Sep 202014
 

http://wikileaks.org/cable/2008/09/08MANILA2135.html#
Reference ID Created Released Classification Origin
08MANILA2135
2008-09-15 01:47
2011-08-30 01:44
CONFIDENTIAL
Embassy Manila

VZCZCXRO2544
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DE RUEHML #2135/01 2590147
ZNY CCCCC ZZH
O 150147Z SEP 08
FM AMEMBASSY MANILA
TO RUEHC/SECSTATE WASHDC IMMEDIATE 1823
RHEHNSC/NSC WASHDC IMMEDIATE
INFO RUEHZU/ASIAN PACIFIC ECONOMIC COOPERATION IMMEDIATE
RUCPDOC/DEPT OF COMMERCE WASHDC IMMEDIATE
RUEATRS/DEPT OF TREASURY WASHDC IMMEDIATE
C O N F I D E N T I A L SECTION 01 OF 02 MANILA 002135

SIPDIS

PASS USTR FOR KEHLERS

E.O. 12958: DECL: 09/15/2028
TAGS: ECON EFIN PGOV PREL RP
SUBJECT: PHILIPPINE STATE-OWNED FINANCIAL INSTITUTION IN ARREARS TO GE MONEYBANK

Classified By: Economic Counselor Larry Memmott, reasons 1.4(b) and (d)
.

¶1. (SBU) Summary: EconCouns met with Secretaries of
Finance, Trade and Agriculture to express concern about the
failure of a Philippine state owned enterprise to make
required principal payments on its bonds, $20 million of
which are held by GE Moneybank. GE is requesting that the
government establish a timetable for becoming current on the
payments, which are now $3 million in arrears. The
government has expressed a commitment to resolving the issue,
though it is not clear yet how or when it will do so, and
some officials suggest that GE may register some losses on
its investment. End Summary.

¶2. (SBU) In several conference calls and meetings,
executives of GE Moneybank have asked the Embassy to reach
out to Philippine officials to ensure they understood the
importance of resolving an issue of overdue principal
payments on bonds GE purchased from a government-owned and
-controlled corporation, Quedancor. GE Moneybank holds $20
million in Quedancor paper. Quedancor failed to make a
payment of some $3 million in principal in April, although it
has continued to make interest payments since then.

¶3. (U) Quedancor was established in 1978 for the purpose of
guaranteeing loans to rice and corn farmers. In the 1992,
Republic Act 7393 empowered it to make loans itself by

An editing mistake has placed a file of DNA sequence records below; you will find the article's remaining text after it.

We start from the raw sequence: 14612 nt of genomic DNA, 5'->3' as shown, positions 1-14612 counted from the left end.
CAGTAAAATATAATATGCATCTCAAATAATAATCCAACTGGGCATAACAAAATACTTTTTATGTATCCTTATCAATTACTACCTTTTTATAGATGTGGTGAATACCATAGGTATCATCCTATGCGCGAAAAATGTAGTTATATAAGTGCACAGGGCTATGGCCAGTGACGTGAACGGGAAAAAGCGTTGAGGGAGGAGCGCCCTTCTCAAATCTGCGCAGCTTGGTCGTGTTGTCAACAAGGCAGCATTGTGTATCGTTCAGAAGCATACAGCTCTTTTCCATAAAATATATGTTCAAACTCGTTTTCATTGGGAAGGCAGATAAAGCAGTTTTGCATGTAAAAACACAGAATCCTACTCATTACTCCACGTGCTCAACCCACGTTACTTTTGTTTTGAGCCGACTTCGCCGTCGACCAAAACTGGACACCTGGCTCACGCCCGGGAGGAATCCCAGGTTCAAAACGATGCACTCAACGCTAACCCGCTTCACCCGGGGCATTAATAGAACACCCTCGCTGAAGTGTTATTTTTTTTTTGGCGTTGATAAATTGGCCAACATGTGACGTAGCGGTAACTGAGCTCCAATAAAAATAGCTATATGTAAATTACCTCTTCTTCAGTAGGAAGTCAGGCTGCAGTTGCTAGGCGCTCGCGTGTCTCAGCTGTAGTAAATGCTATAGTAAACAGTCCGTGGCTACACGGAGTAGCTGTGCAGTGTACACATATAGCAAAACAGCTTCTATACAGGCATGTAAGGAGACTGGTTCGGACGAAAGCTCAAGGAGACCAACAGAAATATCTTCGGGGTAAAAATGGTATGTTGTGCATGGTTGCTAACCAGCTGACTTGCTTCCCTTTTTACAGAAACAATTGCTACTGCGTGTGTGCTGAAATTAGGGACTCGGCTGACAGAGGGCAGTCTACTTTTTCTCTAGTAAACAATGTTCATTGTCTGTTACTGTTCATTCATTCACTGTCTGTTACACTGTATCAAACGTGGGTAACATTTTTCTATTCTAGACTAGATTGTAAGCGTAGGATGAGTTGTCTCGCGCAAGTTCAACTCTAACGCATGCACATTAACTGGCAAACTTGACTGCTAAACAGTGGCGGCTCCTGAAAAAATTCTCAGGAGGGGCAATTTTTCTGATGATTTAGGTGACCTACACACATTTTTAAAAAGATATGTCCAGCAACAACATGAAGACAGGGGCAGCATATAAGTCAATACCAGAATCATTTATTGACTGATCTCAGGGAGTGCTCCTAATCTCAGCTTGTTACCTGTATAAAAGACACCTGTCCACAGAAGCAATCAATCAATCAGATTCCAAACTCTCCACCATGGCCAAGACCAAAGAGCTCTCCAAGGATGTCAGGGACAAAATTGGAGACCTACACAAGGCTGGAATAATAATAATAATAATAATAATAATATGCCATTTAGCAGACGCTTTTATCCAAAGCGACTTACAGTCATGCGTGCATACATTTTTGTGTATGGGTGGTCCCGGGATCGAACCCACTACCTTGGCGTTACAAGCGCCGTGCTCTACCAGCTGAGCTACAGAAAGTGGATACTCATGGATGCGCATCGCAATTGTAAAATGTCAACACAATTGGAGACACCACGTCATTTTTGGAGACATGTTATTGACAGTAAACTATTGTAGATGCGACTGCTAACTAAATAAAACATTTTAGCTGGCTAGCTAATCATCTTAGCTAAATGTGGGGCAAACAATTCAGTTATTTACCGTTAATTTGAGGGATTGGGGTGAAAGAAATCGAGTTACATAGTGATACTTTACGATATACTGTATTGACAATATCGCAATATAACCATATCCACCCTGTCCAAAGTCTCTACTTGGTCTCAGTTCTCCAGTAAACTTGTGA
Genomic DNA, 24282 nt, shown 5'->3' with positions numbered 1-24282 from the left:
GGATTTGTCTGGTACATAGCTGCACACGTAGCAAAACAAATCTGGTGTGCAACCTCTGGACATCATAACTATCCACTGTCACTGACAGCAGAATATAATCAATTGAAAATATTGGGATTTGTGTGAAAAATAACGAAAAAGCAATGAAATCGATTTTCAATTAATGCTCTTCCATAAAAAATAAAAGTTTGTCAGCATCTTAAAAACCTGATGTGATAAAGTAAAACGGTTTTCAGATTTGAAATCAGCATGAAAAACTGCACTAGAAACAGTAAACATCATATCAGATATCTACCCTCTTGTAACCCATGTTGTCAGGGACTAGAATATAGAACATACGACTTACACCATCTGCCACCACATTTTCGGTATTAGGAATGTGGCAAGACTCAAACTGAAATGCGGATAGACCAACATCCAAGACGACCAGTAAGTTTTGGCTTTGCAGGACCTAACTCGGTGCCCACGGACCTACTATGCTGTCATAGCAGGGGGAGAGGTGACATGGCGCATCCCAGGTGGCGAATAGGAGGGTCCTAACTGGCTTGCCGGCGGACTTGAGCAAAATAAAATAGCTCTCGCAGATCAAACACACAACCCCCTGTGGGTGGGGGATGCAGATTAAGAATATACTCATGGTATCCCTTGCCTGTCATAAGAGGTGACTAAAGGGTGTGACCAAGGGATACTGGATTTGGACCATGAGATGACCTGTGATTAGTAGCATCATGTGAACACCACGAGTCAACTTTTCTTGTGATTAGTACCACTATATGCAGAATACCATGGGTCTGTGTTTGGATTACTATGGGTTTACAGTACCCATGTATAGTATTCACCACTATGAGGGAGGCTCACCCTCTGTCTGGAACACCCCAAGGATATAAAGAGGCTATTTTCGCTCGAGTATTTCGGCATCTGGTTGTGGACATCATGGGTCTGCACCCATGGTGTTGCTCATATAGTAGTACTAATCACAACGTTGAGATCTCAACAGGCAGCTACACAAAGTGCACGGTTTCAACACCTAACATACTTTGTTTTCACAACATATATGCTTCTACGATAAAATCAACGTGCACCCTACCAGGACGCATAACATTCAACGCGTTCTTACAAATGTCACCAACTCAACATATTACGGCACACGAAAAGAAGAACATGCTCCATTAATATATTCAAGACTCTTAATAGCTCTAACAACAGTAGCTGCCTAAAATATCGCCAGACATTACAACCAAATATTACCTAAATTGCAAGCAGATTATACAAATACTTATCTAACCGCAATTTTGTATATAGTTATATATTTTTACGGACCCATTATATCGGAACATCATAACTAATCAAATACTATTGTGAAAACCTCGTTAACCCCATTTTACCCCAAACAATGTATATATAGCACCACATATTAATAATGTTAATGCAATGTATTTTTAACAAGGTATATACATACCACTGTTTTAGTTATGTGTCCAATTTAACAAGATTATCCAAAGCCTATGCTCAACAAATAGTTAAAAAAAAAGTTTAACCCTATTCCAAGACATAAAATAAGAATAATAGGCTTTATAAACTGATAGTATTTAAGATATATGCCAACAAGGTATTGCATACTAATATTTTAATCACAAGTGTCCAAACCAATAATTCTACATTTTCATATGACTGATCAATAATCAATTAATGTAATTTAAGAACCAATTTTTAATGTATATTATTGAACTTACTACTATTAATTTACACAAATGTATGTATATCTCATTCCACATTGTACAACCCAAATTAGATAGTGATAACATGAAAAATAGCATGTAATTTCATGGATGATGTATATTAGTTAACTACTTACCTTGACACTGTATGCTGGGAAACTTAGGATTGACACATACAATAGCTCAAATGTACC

raising funds via the issuance of bonds.

¶4. (U) The Agri-Agra Law, or Presidential Decree 717 of
1975, requires that banks allot 25% of their loanable funds
for agricultural and agrarian reform credit. Many banks do
not have the branch network, the technical capacity, or the
desire to enter into retail rural lending, a field which is
particularly difficult in the Philippines given severe
problems with land titles. Foreign banks are especially
handicapped in this regard as they are legally barred from
owning land in this country, making it difficult or
impossible for them to make loans collateralized by real
estate.

¶5. (U) Republic Act 7393 stipulates that investments in
Quedancor bonds represent loans to small farmers and qualify
as a mechanism for compliance with the Agri-Agra Law. GE
Moneybank is the largest holder of these bonds. Other larger
holders are MayBank of Malaysia and the Bank of China. Many
Philippine banks hold smaller amounts of the bonds. Other
foreign banks, however, choose to violate the Agri-Agra law.
Instead of complying, they pay a non-compliance fine of PHP
100 (USD 2.15) per day.

¶6. (SBU) Quedancor missed its first principal payment of
some $2.7 million on April 7. It has continued to make
interest payments. Creditors have met with officials of the
government, the Central Bank, and Landbank (another
government-owned corporation, and the trustee) on several
occasions, but no progress has yet been made toward solution.
GE believes the solvency of Quedancor is highly questionable
and a government bailout will be necessary.

¶7. (SBU) EconCouns met with Secretary of Finance Gary Teves
on August 28 to express USG concern about this issue and ask
for his views on the way forward. Secretary Teves expressed
a great deal of concern himself and had a large team from
both the Department of Finance and Landbank with him. Teves
committed to looking for a solution and members of his team
suggested that a 2009 appropriation from the Philippine
Congress may be sought to deal with the crisis. He did
suggest, however, that given that there is no direct
Government of the Philippines credit guarantee on these
bonds, GE and other investors might be expected to share some
of the burden.

¶8. (C) EconCouns raised the issue with Secretaries of Trade
Peter Favila and Agriculture Arthur Yap in separate meetings
the week of August 1. Each evinced a full understanding of
the issues and seemed to take our concern seriously. Favila
promised to take the issue to the next meeting of the
economic managers (a meeting of the members of the cabinet
dealing with economic matters). He said that it was his
position (strictly protect) that the GRP should make all the
investors whole, given the nature of Quedancor as a
state-owned enterprise. Yap (strictly protect) was quite
critical of Quedancor, suggesting that it had acted illegally
by operating beyond its mandate in issuing bonds and entering
the retail credit market. He suggested it might be

MANILA 00002135 002 OF 002

abolished. He also argued that private investors were
responsible for due diligence and should share the burden if
they did not act responsibly.

¶9. (C) Comment: The Philippine government is now fully aware
of our concern over this issue. While GE feels strongly that
it should take no losses on this transaction, there are
arguments on both sides. Bad government policies (the
lending requirement, for one) and probably bad government
actors are partly responsible. On the other hand, it is
notable that other U.S. banks (and most other foreign banks)
found other ways of dealing with this situation.
LINDBORG

   

 

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